DETROIT - About 900 General Motors Co. dealerships that the company had planned to cut loose appear to be getting a reprieve.
Mark Reuss, president of GM North America, said the automaker should wind up with about 5,000 dealers in July. That's the end of a process that allows dealers to appeal GM's decision.
More than a dozen GM dealer franchises in northwest Ohio and southeast Michigan were to be canceled. It was not immediately clear whether any of those but one would be given new life.
GM did not release a list of the 900 dealerships.
Bob Kapp, new car manager at Allen Chevrolet Cadillac in Monroe, said the dealership learned in April that it would be reinstated, and it plans to hire 10 to 12 people as business picks up.
"Everyone's pretty excited." he said. "It was tough there for a while."
July is the end of a federally mandated arbitration process under which dealerships that GM and Chrysler had targeted could appeal. Partly because of GM's strategy change, only about a quarter of the 1,576 cases brought by GM and Chrysler Group LLC dealers remain before arbitrators.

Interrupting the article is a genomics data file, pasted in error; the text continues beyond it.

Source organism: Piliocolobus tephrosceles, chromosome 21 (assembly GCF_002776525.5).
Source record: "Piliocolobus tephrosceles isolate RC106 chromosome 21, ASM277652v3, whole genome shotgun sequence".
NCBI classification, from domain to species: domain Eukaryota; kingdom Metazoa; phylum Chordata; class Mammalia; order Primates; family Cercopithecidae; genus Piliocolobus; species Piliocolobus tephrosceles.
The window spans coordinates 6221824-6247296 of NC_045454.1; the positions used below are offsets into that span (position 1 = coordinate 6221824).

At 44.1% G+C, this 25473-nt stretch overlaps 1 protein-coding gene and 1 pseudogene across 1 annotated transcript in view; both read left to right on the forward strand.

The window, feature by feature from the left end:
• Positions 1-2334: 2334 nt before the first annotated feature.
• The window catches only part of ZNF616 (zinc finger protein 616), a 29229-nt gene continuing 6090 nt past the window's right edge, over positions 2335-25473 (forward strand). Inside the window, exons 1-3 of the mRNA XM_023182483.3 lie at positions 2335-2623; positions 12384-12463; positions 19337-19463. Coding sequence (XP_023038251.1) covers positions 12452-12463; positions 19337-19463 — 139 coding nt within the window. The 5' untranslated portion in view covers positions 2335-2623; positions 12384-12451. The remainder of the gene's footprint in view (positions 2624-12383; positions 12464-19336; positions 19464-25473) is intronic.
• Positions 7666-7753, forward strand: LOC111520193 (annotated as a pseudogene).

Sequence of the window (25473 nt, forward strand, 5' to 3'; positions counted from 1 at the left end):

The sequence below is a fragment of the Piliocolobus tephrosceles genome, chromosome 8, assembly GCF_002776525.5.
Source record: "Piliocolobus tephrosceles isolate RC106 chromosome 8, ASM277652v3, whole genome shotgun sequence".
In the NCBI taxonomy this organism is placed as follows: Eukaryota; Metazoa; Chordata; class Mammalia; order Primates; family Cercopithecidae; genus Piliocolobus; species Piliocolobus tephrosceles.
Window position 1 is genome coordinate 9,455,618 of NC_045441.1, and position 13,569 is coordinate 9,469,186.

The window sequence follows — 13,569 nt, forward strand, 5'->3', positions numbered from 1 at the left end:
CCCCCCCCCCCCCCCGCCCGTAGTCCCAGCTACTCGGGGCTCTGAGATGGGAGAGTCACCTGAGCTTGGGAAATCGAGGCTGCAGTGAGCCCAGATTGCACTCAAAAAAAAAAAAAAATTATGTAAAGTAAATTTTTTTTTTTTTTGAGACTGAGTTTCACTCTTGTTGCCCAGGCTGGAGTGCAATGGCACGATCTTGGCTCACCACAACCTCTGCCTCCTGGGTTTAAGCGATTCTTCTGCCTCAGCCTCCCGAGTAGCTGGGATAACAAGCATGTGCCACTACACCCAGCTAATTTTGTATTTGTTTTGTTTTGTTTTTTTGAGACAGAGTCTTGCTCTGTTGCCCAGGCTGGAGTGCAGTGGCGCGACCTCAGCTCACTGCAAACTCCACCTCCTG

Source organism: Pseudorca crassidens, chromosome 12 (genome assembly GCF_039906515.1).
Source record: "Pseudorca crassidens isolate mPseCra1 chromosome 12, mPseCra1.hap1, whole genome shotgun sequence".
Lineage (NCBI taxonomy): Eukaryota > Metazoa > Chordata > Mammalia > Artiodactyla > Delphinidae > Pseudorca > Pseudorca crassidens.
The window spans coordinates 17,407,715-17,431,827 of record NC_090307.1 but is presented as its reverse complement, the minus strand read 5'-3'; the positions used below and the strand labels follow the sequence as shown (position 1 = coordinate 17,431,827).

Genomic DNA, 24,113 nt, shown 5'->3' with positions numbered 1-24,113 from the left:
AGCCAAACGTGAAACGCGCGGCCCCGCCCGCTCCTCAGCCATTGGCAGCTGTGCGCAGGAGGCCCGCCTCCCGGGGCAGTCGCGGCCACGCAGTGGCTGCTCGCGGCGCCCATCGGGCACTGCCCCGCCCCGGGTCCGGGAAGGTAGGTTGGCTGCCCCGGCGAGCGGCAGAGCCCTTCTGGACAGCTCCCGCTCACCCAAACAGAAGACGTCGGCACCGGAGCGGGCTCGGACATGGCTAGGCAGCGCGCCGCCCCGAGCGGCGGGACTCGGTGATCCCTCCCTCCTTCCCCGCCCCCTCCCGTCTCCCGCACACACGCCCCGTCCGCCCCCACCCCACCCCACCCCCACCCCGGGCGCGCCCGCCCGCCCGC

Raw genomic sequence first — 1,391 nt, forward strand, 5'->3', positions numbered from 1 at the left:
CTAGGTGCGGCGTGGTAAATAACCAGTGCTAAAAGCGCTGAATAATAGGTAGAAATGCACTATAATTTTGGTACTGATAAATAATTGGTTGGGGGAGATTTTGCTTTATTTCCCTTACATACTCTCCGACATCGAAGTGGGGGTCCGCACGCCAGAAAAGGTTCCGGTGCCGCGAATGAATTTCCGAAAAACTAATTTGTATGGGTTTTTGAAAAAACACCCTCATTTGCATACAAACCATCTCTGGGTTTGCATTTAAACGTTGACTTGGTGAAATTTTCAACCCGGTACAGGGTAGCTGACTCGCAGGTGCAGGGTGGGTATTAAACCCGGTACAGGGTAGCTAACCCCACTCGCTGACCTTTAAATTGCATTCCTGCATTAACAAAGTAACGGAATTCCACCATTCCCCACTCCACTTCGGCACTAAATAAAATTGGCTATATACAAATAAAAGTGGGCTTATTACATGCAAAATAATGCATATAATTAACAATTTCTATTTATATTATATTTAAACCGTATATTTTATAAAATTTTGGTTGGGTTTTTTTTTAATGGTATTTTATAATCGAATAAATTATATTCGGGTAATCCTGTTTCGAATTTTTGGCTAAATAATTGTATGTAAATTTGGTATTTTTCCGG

Last year GM and Chrysler announced plans to shed nearly 2,800 dealers as part of their bankruptcy reorganizations. GM planned to have 4,100 dealers across the country.
The decision reflects a shift in strategy from GM's previous regime. The company will not estimate how many jobs the decision will save. An auto industry trade group says an average new-car dealership has about 50 employees.
GM wants to avoid the expense and time of the closures. Mr. Reuss and other new leaders contend that shedding dealers is not critical for GM to achieve profitability.
GM had around 6,000 U.S. dealers when it went into bankruptcy protection, and Chrysler had about 3,800.
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